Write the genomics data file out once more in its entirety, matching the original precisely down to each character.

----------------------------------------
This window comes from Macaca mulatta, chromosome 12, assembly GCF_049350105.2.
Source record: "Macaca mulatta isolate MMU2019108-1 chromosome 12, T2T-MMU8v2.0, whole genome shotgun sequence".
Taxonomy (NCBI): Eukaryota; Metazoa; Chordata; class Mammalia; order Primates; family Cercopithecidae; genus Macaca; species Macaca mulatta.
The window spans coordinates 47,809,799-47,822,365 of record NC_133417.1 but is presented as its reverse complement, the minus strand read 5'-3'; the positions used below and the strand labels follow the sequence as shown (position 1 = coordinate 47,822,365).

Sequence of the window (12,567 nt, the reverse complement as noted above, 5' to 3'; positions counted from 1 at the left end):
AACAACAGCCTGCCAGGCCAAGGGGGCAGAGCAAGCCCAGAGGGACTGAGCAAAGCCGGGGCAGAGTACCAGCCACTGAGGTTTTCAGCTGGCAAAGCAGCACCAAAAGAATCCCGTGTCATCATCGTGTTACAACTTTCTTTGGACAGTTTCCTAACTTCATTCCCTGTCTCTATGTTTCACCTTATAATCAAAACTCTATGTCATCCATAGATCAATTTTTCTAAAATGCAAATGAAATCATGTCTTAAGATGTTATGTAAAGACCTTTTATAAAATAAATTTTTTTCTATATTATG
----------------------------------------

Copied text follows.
This window comes from Macaca mulatta, chromosome 12, assembly GCF_049350105.2.
Source record: "Macaca mulatta isolate MMU2019108-1 chromosome 12, T2T-MMU8v2.0, whole genome shotgun sequence".
Taxonomy (NCBI): Eukaryota; Metazoa; Chordata; class Mammalia; order Primates; family Cercopithecidae; genus Macaca; species Macaca mulatta.
The window spans coordinates 47,809,799-47,822,365 of record NC_133417.1 but is presented as its reverse complement, the minus strand read 5'-3'; the positions used below and the strand labels follow the sequence as shown (position 1 = coordinate 47,822,365).

Sequence of the window (12,567 nt, the reverse complement as noted above, 5' to 3'; positions counted from 1 at the left end):
AACAACAGCCTGCCAGGCCAAGGGGGCAGAGCAAGCCCAGAGGGACTGAGCAAAGCCGGGGCAGAGTACCAGCCACTGAGGTTTTCAGCTGGCAAAGCAGCACCAAAAGAATCCCGTGTCATCATCGTGTTACAACTTTCTTTGGACAGTTTCCTAACTTCATTCCCTGTCTCTATGTTTCACCTTATAATCAAAACTCTATGTCATCCATAGATCAATTTTTCTAAAATGCAAATGAAATCATGTCTTAAGATGTTATGTAAAGACCTTTTATAAAATAAATTTTTTTCTATATTATG